DUNCAN, Ariz. –-(Ammoland.com)- The morning sun hadn’t even flooded the fields of cut alfalfa and corn stubble, but the raucous trumpeting of sandhill cranes already was coming from all directions.
Inside a crude blind made of tumbleweeds and grasses, two hunters bundled up in camouflage quickly forgot that it was 30-something degrees and started searching the horizon for the large, gray birds bearing a distinctive red patch on their foreheads.
A few moments later, Johnathan O’Dell, small game biologist for the Arizona Game and Fish Department and longtime crane hunter, zeroed in on the first group of birds of opening day in Game Management Unit 28, a stone’s throw from the New Mexico state line.
“Here they come,” O’Dell whispered to his first-time hunting partner. “Don’t move.
“Wait . . .
‘Wait . . .”
Like a squadron of fighter jets, the cranes cupped their wings and dropped their long legs as they made their final approach over a spread of a dozen decoys that appeared to be feeding in a harvested alfalfa field.
Neither hunter moved.
“Not yet,” O’Dell whispered. “Let them come in.”
Only when the birds were gliding just above the decoys did O’Dell give the order.
“Get ready . . . OK, now!”
The scene was replayed several times through the day. When it was over, O’Dell had his three-bird limit, which included both lesser and greater subspecies, while his partner took two cranes, including a “Canada” that is larger than the lesser but smaller than the greater.
Arizona’s sandhill crane hunt permit-tags are obtained through the application and random draw process. Applications are accepted in August, with hunt permit-tags mailed out in September. A total of 510 hunt permit-tags (and another 25 for youth-only) were available for the 2016 general season, which is comprised of 10 three-day hunts (five in GMUs 30A, 30B, 31 and 32, and five more in GMU 28) that take place in November and December.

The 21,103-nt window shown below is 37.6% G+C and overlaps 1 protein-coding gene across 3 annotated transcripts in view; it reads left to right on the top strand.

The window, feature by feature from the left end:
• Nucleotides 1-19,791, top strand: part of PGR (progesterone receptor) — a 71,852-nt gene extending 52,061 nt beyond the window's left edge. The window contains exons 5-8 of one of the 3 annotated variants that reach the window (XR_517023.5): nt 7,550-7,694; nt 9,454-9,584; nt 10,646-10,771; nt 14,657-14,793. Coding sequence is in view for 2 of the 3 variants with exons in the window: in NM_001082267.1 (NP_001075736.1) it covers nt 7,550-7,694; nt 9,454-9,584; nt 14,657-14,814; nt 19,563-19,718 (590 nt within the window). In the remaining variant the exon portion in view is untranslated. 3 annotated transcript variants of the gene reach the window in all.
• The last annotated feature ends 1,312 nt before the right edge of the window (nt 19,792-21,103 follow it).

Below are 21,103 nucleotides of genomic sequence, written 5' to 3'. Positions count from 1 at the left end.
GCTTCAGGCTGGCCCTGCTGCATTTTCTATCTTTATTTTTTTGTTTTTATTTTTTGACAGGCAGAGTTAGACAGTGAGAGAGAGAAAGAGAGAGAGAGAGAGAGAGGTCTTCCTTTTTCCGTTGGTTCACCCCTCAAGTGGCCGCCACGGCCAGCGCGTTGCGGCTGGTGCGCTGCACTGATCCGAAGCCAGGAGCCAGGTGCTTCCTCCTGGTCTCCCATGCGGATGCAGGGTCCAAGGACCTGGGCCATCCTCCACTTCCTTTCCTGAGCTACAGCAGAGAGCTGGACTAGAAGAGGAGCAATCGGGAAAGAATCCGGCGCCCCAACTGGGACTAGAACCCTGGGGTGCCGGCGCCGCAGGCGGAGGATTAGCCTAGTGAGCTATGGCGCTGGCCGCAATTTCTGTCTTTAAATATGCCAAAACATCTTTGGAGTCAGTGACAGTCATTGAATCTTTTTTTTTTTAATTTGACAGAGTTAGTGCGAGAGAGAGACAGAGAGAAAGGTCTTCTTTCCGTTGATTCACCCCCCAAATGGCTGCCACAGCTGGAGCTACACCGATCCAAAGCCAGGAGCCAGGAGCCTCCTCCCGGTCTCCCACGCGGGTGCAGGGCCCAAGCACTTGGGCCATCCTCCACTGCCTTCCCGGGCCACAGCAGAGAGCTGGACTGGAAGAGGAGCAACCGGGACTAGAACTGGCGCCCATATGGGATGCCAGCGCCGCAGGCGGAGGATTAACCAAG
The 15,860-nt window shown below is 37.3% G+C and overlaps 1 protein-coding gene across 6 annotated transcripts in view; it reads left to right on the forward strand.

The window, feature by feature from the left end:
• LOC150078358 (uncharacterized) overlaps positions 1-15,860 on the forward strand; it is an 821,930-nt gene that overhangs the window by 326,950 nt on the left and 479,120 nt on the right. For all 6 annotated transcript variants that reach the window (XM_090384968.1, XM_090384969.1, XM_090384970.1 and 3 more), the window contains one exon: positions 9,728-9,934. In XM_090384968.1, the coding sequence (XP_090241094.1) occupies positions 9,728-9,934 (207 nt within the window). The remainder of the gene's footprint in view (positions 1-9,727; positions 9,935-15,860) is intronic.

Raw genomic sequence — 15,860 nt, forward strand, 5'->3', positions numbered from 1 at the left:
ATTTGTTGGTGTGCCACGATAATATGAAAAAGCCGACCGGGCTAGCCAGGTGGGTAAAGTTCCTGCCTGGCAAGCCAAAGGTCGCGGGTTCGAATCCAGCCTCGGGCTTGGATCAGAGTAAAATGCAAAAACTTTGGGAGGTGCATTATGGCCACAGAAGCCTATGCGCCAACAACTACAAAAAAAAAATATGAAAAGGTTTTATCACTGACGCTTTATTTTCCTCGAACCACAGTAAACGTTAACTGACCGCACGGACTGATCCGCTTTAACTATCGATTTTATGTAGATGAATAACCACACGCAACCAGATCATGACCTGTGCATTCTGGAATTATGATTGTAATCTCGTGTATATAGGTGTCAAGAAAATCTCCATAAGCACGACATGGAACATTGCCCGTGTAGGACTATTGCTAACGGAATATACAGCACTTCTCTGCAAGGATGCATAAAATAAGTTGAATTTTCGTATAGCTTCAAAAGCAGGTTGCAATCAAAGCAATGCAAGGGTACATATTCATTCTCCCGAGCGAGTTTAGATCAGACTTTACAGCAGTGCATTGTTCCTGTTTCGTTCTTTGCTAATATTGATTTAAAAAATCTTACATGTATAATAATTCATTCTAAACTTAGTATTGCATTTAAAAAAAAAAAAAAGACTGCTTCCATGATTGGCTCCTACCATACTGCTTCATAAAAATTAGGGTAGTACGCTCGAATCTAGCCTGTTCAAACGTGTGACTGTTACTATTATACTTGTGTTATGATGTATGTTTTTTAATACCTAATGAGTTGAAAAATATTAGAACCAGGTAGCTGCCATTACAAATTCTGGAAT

The hunt permit-tag fee is $43 for residents and $45 for non-residents (each hunter receives three hunt permit-tags). A valid Arizona hunting license and sandhill crane hunt permit-tag are required.
Sandhill cranes are the largest of North American game birds (sorry, wild turkey fans). An adult can have a wingspan of 6 to 7 feet, stand 3 to 4 feet tall, and weigh 6 to 12 pounds. With those dimensions, one might think all a hunter needs to do is show up opening morning and just wait for the big birds to drop by.
In fact, there’s a lot of preparation that goes into a successful hunt. It begins with locating birds in their wintering areas, then observing their flight patterns at least one or two days before you intend to hunt. At first light, cranes will start to leave their roosting areas in search of harvested grain fields in which to feed. The birds will return to the roost, or nearby “loafing” areas, during midday, then sometimes make short trips to feeding areas in late afternoon before returning to the roost.
The next step is seeking permission from landowners to hunt their fields. A few pointers: As a hunter, you are asking to be a guest on private property. That means be polite, courteous and respectful. Do not interfere with their day-to-day workings of the farm. Ask the landowner if he needs a helping hand with anything on the property. Above all, follow up after your hunt with a proper “thank you.”
“The landowners that let you on their property you want to be sure to treat very well, not only for yourself in the future but for the hunters who are coming after you,” O’Dell said. “Leave gates as you find them, pick up all of your trash, things like that.”
Once permission has been secured to hunt a particular field, or fields, it’s time to build a blind. The most important aspect of the blind is to break up the outline of the hunters. Cranes have excellent vision and can detect movement from long distances. O’Dell and his hunting partner built their blind after dark, long after the cranes had left the fields and retired to their roosting areas.
That left only setting out the decoys in the predawn darkness, about 20 to 25 yards in front of the blind. In this case, O’Dell placed them in small groups of three, four and five – all with their beaks pointed in the opposite direction of the blind, in an attempt to draw the birds’ attention away from any possible movement.
“The best camouflage in the world is not moving,” O’Dell said. “One of their eyeballs is bigger than their brain, which means they can see twice as well as they can process that information. You only want to move your eyes when they’re coming in.”
When the moment finally arrives, and cranes lock on to the decoys, be patient. Because of their size, they will look closer than they really are. A shotgun with a modified choke pattern is a solid option. Keep in mind these birds have a heavy bone structure, so large shot sizes from #2 shot to BB shot are required.
O’Dell said hunting for sandhill cranes is “like nothing else you’ll ever experience.”
“The call they make, the rolling rattle, the trumpet . . . it haunts you,” he said. “You’ll never, ever forget it when you’re in the blind. If you hear it one time, you know exactly what it is.”
For more information about sandhill cranes, visit www.azgfd.gov and click on “Hunting,” then “Game Species.”